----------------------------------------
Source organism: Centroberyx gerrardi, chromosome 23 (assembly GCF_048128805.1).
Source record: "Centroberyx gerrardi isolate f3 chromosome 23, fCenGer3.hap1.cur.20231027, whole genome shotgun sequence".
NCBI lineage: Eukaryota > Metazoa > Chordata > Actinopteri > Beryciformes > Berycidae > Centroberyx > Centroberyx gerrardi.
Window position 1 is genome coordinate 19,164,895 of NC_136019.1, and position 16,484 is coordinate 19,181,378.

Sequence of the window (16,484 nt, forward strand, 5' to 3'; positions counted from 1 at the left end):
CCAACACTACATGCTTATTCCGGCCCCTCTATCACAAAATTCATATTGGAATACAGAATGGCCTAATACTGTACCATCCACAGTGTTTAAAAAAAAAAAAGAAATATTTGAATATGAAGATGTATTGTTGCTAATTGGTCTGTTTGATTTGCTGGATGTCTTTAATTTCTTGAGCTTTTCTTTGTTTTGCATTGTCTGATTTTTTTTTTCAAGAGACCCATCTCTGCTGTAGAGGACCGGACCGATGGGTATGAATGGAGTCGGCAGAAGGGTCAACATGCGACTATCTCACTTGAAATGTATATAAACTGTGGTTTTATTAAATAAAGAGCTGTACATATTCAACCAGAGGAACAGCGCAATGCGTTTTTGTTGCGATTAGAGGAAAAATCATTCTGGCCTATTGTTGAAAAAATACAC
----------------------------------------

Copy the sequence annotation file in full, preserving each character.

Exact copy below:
Source organism: Centroberyx gerrardi, chromosome 23 (assembly GCF_048128805.1).
Source record: "Centroberyx gerrardi isolate f3 chromosome 23, fCenGer3.hap1.cur.20231027, whole genome shotgun sequence".
NCBI lineage: Eukaryota > Metazoa > Chordata > Actinopteri > Beryciformes > Berycidae > Centroberyx > Centroberyx gerrardi.
Window position 1 is genome coordinate 19,164,895 of NC_136019.1, and position 16,484 is coordinate 19,181,378.

Sequence of the window (16,484 nt, forward strand, 5' to 3'; positions counted from 1 at the left end):
CCAACACTACATGCTTATTCCGGCCCCTCTATCACAAAATTCATATTGGAATACAGAATGGCCTAATACTGTACCATCCACAGTGTTTAAAAAAAAAAAAGAAATATTTGAATATGAAGATGTATTGTTGCTAATTGGTCTGTTTGATTTGCTGGATGTCTTTAATTTCTTGAGCTTTTCTTTGTTTTGCATTGTCTGATTTTTTTTTTCAAGAGACCCATCTCTGCTGTAGAGGACCGGACCGATGGGTATGAATGGAGTCGGCAGAAGGGTCAACATGCGACTATCTCACTTGAAATGTATATAAACTGTGGTTTTATTAAATAAAGAGCTGTACATATTCAACCAGAGGAACAGCGCAATGCGTTTTTGTTGCGATTAGAGGAAAAATCATTCTGGCCTATTGTTGAAAAAATACAC